Other issues that stem from private prisons is that cost cutting works its way into their employment practices. Undercover reporters have even got jobs at private prisons with little to no training or background checks. Prisons are understaffed, guards are paid as little as $9/hour, and given four weeks of training total. Reports also reveal how underequipped guards often are, not even given pepper spray or nightsticks. All of this adds together to private prisons having nearly double the number of assaults as public prisons.
Private jails also have less transparency than their public counterparts. There are laws requiring public prisons to disclose certain types of information to the public—the most commonly used is the Freedom of Information Act (FOIA). In 2007, there was an attempt to apply similar requirements to private prisons called the Private Prison Information Act. The private prison industry fought the bill tooth and nail, ultimately leading to the bill fading into nothing with no vote being taken on it. No laws attempting to hold private prisons to these requirements have been introduced on a federal level since this bill failed. This lack of transparency leads to one of the biggest issues with private prisons—because they don’t have to collect information they don’t bother to. This makes it very hard to empirically compare the quality of public and private prisons.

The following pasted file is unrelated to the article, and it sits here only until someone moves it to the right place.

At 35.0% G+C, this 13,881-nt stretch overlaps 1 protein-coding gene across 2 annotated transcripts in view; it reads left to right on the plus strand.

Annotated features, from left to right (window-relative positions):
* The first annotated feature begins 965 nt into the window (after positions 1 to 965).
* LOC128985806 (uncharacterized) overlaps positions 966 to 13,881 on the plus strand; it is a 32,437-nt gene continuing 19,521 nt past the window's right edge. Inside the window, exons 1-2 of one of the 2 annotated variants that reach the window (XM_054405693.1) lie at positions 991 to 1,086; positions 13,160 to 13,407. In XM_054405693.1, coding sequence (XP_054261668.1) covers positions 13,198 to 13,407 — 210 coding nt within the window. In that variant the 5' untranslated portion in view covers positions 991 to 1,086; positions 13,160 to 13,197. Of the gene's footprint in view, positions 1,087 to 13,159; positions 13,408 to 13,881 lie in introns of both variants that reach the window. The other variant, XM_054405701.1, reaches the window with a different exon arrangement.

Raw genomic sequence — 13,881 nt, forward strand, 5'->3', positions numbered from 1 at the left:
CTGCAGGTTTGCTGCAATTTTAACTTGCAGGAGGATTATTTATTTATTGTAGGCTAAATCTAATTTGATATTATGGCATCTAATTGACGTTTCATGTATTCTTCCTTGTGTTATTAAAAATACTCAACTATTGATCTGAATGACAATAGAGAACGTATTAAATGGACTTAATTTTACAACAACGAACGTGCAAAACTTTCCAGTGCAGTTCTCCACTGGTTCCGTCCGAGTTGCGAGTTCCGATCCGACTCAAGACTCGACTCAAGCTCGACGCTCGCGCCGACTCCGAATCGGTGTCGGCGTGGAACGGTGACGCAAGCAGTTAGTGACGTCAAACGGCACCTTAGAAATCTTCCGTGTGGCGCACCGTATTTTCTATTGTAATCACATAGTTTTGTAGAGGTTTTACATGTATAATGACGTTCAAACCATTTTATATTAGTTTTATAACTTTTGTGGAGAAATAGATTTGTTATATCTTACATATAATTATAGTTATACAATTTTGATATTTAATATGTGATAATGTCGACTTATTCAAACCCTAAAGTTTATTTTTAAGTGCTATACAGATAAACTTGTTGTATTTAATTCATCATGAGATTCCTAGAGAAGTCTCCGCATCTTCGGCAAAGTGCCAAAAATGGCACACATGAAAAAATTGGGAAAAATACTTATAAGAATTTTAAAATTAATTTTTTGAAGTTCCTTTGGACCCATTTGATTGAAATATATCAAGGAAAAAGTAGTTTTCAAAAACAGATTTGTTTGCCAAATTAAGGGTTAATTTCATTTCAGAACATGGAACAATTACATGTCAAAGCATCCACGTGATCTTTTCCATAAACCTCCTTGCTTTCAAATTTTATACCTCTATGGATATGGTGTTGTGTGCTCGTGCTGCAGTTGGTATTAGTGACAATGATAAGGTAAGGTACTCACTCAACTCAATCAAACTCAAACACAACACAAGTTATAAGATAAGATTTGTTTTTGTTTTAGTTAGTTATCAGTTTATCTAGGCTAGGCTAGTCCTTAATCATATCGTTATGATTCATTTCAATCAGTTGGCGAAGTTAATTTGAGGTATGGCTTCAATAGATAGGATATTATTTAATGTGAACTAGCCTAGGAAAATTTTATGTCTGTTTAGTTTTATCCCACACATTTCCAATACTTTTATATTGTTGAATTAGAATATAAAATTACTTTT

External studies have gone both ways as to costs, some suggesting private prisons save money while others conclude the opposite. Despite the difficulty created by private prisons not keeping data, most studies agree that their operations are less safe and provide lower quality services than public prisons—thus the DoJ’s decision. As the DoJ said in regards to their decision, even if private prisons cost less—you get what you pay for.
The Future of Private Prisons
The DoJ’s changes only apply to federal prisons—which is a bit of a disappointment given that the vast majority of private prisons are state prisons. In fact, there are only 13 private prisons that this announcement actually applies to. To put this in perspective, the two biggest private prison companies—The Geo Group and Corrections Corporation of America—run 131 U.S. prisons between them. This is a little over half of the total number of private prisons in the U.S.
The DoJ’s announcement won’t be the end of private prisons and it won’t fix the many issues that already exist within the private prison system. Prison reform has been an ongoing legal issue for decades. Laws, such as the Prison Litigation Reform Act, have evolved in a way that prisoners generally have less ability to sue for violations of their rights.